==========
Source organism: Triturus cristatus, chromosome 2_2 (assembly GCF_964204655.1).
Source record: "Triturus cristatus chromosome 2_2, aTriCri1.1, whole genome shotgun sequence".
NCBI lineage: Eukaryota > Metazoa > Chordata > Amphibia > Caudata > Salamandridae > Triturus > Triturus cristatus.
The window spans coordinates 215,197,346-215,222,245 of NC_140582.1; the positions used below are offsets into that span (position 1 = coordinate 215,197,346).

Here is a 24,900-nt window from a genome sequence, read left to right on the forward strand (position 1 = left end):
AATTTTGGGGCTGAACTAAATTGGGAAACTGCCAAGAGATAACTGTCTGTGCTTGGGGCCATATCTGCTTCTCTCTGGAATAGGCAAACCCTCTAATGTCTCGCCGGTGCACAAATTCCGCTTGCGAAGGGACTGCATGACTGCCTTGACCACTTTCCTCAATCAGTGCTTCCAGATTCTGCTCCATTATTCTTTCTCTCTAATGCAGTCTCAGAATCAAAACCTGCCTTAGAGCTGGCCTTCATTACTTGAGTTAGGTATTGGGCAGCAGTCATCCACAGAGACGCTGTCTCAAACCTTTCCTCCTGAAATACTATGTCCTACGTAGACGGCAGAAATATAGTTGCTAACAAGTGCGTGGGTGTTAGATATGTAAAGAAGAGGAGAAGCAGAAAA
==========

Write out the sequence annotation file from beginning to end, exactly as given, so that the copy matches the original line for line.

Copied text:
Source organism: Triturus cristatus, chromosome 2_2 (assembly GCF_964204655.1).
Source record: "Triturus cristatus chromosome 2_2, aTriCri1.1, whole genome shotgun sequence".
NCBI lineage: Eukaryota > Metazoa > Chordata > Amphibia > Caudata > Salamandridae > Triturus > Triturus cristatus.
The window spans coordinates 215,197,346-215,222,245 of NC_140582.1; the positions used below are offsets into that span (position 1 = coordinate 215,197,346).

Here is a 24,900-nt window from a genome sequence, read left to right on the forward strand (position 1 = left end):
AATTTTGGGGCTGAACTAAATTGGGAAACTGCCAAGAGATAACTGTCTGTGCTTGGGGCCATATCTGCTTCTCTCTGGAATAGGCAAACCCTCTAATGTCTCGCCGGTGCACAAATTCCGCTTGCGAAGGGACTGCATGACTGCCTTGACCACTTTCCTCAATCAGTGCTTCCAGATTCTGCTCCATTATTCTTTCTCTCTAATGCAGTCTCAGAATCAAAACCTGCCTTAGAGCTGGCCTTCATTACTTGAGTTAGGTATTGGGCAGCAGTCATCCACAGAGACGCTGTCTCAAACCTTTCCTCCTGAAATACTATGTCCTACGTAGACGGCAGAAATATAGTTGCTAACAAGTGCGTGGGTGTTAGATATGTAAAGAAGAGGAGAAGCAGAAAA